- Purpose – Achieving business outcomes, and feeling that you are working at a place that shares your values.
Additional sailboat elements:
- Seabird – is thriving—the ability for employees to feel that they are personally and professionally fulfilled and they can look down on what they have achieved.
- Ocean – a sailboat can’t move without the currents of technology underneath it. The ocean represents the communication and technology systems that influence the direction of the boat and, sometimes, threaten its stability.
Why does any of this matter?
If HR programs and services are the foundation for the experience, communications are the connective tissue throughout it. Effective and meaningful communications help employees feel that sense of security so that they can unfurl their sails and find fulfillment. As we rethink employee needs, so too do we need to stop communicating in a linear way.
A new approach is about context and experience. And understanding employee needs at a much deeper level and then aligning communications to meet those needs. We understand that employees crave the ability to advance their careers. These opportunities exist. We just need to communicate them better. Take, for example, career development. Traditionally, we communicate career development as a linear progression. You start at one level and then you get promoted level by level. However, advancing your career is more than moving up the corporate ladder. You can advance your career horizontally (same-level opportunities that expose you to new work) and diagonally (temporary assignments).
A framework for people-focused communications
Now is the opportunity for employers to rethink a new approach to people-focused communications. Taking Kaufman’s sailboat, we’ve created a message map to align and articulate the HR program and services that underpin the different needs of employees.
If you’re familiar with employee value propositions (EVPs), you might think this the same. It is not. Even an EVP can be overly transactional and a laundry list of differentiators—”if you work with us, this is what you will get.” The two should align but they are unique assets. The EVP helps communicators identify key employee touchpoints. This message map helps you think about the employee more contextually and understand employee needs at a much deeper level, aligning communications to meet those needs, and developing messages to drive awareness and understanding. The sentiments of your message map should be present in all of your employee and HR communications. And ideally, you’ll reach a point where all employees will have heard these messages one way or another.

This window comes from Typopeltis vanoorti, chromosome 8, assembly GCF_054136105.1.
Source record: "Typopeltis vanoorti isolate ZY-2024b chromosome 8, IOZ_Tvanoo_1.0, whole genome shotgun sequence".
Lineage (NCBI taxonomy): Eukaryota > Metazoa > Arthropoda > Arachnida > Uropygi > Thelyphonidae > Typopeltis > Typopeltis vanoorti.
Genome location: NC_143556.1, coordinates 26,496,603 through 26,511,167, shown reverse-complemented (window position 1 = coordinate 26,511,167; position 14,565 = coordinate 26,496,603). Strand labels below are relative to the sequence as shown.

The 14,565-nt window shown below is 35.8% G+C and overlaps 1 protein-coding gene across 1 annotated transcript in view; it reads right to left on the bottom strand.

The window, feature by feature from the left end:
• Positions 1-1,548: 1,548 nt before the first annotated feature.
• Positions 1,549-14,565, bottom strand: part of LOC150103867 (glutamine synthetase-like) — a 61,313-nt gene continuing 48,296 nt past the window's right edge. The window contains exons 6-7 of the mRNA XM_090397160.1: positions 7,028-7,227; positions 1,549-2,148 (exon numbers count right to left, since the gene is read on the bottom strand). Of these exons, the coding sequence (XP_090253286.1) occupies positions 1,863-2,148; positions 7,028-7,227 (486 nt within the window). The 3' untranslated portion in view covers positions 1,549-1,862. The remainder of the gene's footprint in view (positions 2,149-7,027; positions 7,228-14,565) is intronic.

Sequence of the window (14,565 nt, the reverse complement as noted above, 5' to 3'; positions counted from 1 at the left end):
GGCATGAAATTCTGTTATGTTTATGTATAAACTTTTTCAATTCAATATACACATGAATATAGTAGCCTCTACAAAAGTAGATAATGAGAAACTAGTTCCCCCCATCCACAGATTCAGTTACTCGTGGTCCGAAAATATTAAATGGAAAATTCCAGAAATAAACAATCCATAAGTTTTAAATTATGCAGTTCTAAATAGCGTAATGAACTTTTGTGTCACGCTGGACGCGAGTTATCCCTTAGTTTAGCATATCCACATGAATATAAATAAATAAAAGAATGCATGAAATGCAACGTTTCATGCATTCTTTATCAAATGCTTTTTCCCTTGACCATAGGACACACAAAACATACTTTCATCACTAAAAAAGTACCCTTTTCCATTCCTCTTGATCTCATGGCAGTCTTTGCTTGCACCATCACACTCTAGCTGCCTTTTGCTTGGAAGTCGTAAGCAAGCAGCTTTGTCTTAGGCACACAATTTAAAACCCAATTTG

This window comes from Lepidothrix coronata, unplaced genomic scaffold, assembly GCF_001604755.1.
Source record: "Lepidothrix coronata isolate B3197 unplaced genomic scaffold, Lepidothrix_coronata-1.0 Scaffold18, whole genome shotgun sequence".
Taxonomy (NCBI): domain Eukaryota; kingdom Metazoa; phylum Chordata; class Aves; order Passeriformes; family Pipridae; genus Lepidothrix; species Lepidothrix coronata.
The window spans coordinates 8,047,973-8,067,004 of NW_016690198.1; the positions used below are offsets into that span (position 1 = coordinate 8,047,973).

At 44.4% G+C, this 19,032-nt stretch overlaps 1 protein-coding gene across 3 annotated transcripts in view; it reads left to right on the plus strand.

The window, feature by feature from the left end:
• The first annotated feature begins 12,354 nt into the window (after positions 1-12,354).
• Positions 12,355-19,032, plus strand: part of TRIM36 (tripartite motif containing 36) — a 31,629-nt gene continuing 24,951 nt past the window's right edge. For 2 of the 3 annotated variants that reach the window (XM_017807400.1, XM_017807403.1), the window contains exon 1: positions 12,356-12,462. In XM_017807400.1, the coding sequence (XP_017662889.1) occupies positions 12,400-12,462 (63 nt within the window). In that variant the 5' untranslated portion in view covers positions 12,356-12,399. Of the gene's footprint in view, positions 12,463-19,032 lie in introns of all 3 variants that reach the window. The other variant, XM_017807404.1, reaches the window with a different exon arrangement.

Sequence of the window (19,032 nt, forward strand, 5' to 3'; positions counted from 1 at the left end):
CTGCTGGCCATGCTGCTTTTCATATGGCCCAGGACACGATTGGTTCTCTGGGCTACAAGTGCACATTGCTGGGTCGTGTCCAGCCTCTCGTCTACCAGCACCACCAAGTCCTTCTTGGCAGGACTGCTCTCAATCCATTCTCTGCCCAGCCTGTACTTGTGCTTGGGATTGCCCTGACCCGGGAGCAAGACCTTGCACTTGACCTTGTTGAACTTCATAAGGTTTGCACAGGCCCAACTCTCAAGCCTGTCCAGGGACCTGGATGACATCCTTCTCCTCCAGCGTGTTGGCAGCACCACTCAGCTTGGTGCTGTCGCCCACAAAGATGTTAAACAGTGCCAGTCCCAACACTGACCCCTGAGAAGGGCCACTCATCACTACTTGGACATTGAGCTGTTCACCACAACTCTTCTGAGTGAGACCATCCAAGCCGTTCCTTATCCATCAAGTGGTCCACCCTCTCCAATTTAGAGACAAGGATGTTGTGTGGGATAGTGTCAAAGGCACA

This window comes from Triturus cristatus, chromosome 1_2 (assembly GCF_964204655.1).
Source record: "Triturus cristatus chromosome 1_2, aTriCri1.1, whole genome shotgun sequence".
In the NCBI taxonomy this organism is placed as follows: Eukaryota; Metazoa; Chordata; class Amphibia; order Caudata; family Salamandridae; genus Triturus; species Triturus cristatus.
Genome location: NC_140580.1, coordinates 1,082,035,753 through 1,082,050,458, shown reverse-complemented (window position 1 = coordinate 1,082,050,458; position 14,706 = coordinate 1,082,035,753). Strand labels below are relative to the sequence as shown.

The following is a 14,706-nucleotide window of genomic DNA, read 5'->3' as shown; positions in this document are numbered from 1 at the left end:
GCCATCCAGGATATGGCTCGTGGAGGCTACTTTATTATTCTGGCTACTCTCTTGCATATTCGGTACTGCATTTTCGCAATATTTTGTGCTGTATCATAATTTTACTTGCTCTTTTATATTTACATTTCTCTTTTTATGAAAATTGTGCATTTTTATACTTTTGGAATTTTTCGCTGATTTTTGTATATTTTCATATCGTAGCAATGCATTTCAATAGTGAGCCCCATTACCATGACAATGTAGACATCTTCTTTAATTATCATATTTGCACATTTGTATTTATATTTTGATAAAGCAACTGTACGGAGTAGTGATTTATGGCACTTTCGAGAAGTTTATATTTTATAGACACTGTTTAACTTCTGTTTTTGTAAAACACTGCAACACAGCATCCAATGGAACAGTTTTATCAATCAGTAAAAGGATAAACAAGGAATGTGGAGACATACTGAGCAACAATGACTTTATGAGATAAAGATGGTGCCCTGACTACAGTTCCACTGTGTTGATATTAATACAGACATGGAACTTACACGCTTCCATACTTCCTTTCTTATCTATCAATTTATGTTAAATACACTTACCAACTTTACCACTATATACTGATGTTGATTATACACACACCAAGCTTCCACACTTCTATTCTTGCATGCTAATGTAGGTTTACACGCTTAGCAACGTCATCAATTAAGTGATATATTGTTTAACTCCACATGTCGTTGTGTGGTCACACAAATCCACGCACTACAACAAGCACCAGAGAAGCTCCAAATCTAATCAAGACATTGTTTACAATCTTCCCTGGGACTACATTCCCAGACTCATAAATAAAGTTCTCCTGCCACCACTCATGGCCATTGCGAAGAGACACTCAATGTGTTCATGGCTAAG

As leaders navigating a tight labor market, it’s important to remind ourselves what employees like about working, why they’ve joined the organization, and what drives them to leave or stay. This new approach articulates to employees that they can come to your organization and have vast opportunities and the ability to go in many directions. More importantly, they can reach their potential in numerous ways — and ultimately thrive.
This article is based on a workshop that I presented at the Millennium Alliance’s CHRO Assembly: Transformation HR in March 2023. You can download the presentation using the link below.
- 1McKinsey Quarterly. “Great attrition or great attraction? The choice is yours.” September 8, 2021. https://www.mckinsey.com/business-functions/organization/our-insights/great-attrition-or-great-attraction-the-choice-is-yours?cid=eml-web
- 2Achievers Workforce Institute. “The Future is Flexible. Achievers 2023 Engagement and Retention Report.” February 2023. https://www.achievers.com/resources/white-papers/workforce-institute-2023-engagement-and-retention/
- 3Scott Barry Kaufman. ”Sailboat Metaphor.” April 2020. https://scottbarrykaufman.com/sailboat-metaphor/